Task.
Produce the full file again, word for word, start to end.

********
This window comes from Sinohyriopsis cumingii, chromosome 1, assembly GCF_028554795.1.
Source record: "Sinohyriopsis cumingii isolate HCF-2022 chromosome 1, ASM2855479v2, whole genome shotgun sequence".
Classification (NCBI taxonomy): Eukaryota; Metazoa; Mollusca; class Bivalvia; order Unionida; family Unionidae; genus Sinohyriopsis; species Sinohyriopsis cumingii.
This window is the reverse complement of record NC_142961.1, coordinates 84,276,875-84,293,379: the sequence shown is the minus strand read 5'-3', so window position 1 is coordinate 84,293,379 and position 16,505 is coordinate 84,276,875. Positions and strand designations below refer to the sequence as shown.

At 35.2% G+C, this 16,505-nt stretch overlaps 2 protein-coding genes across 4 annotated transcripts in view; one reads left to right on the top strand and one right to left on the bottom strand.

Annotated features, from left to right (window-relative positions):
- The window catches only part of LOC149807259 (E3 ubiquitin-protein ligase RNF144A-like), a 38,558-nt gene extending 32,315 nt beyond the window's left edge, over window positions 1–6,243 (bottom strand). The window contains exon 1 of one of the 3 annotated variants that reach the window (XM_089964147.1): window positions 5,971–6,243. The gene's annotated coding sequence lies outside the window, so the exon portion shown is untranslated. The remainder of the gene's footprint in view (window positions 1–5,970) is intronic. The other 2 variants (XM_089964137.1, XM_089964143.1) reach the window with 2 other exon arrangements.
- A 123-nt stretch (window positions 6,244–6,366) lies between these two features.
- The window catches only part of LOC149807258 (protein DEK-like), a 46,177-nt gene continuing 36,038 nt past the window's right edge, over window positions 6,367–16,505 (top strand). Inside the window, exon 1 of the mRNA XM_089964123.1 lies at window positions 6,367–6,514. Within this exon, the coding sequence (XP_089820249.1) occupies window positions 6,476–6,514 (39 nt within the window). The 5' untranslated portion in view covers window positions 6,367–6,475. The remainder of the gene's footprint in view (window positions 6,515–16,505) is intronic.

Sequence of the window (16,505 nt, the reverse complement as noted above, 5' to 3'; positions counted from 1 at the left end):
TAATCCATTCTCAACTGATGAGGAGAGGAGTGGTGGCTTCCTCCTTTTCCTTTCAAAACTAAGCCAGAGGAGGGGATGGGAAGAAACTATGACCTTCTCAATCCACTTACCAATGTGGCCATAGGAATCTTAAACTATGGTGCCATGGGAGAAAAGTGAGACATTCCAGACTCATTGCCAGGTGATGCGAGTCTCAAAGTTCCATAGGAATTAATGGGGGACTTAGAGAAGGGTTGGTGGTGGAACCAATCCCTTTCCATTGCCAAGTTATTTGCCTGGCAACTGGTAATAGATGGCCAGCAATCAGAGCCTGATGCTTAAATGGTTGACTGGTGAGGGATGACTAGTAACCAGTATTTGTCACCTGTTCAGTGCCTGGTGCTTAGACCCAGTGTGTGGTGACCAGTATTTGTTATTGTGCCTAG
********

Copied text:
This window comes from Sinohyriopsis cumingii, chromosome 1, assembly GCF_028554795.1.
Source record: "Sinohyriopsis cumingii isolate HCF-2022 chromosome 1, ASM2855479v2, whole genome shotgun sequence".
Classification (NCBI taxonomy): Eukaryota; Metazoa; Mollusca; class Bivalvia; order Unionida; family Unionidae; genus Sinohyriopsis; species Sinohyriopsis cumingii.
This window is the reverse complement of record NC_142961.1, coordinates 84,276,875-84,293,379: the sequence shown is the minus strand read 5'-3', so window position 1 is coordinate 84,293,379 and position 16,505 is coordinate 84,276,875. Positions and strand designations below refer to the sequence as shown.

At 35.2% G+C, this 16,505-nt stretch overlaps 2 protein-coding genes across 4 annotated transcripts in view; one reads left to right on the top strand and one right to left on the bottom strand.

Annotated features, from left to right (window-relative positions):
- The window catches only part of LOC149807259 (E3 ubiquitin-protein ligase RNF144A-like), a 38,558-nt gene extending 32,315 nt beyond the window's left edge, over window positions 1–6,243 (bottom strand). The window contains exon 1 of one of the 3 annotated variants that reach the window (XM_089964147.1): window positions 5,971–6,243. The gene's annotated coding sequence lies outside the window, so the exon portion shown is untranslated. The remainder of the gene's footprint in view (window positions 1–5,970) is intronic. The other 2 variants (XM_089964137.1, XM_089964143.1) reach the window with 2 other exon arrangements.
- A 123-nt stretch (window positions 6,244–6,366) lies between these two features.
- The window catches only part of LOC149807258 (protein DEK-like), a 46,177-nt gene continuing 36,038 nt past the window's right edge, over window positions 6,367–16,505 (top strand). Inside the window, exon 1 of the mRNA XM_089964123.1 lies at window positions 6,367–6,514. Within this exon, the coding sequence (XP_089820249.1) occupies window positions 6,476–6,514 (39 nt within the window). The 5' untranslated portion in view covers window positions 6,367–6,475. The remainder of the gene's footprint in view (window positions 6,515–16,505) is intronic.

Sequence of the window (16,505 nt, the reverse complement as noted above, 5' to 3'; positions counted from 1 at the left end):
TAATCCATTCTCAACTGATGAGGAGAGGAGTGGTGGCTTCCTCCTTTTCCTTTCAAAACTAAGCCAGAGGAGGGGATGGGAAGAAACTATGACCTTCTCAATCCACTTACCAATGTGGCCATAGGAATCTTAAACTATGGTGCCATGGGAGAAAAGTGAGACATTCCAGACTCATTGCCAGGTGATGCGAGTCTCAAAGTTCCATAGGAATTAATGGGGGACTTAGAGAAGGGTTGGTGGTGGAACCAATCCCTTTCCATTGCCAAGTTATTTGCCTGGCAACTGGTAATAGATGGCCAGCAATCAGAGCCTGATGCTTAAATGGTTGACTGGTGAGGGATGACTAGTAACCAGTATTTGTCACCTGTTCAGTGCCTGGTGCTTAGACCCAGTGTGTGGTGACCAGTATTTGTTATTGTGCCTAG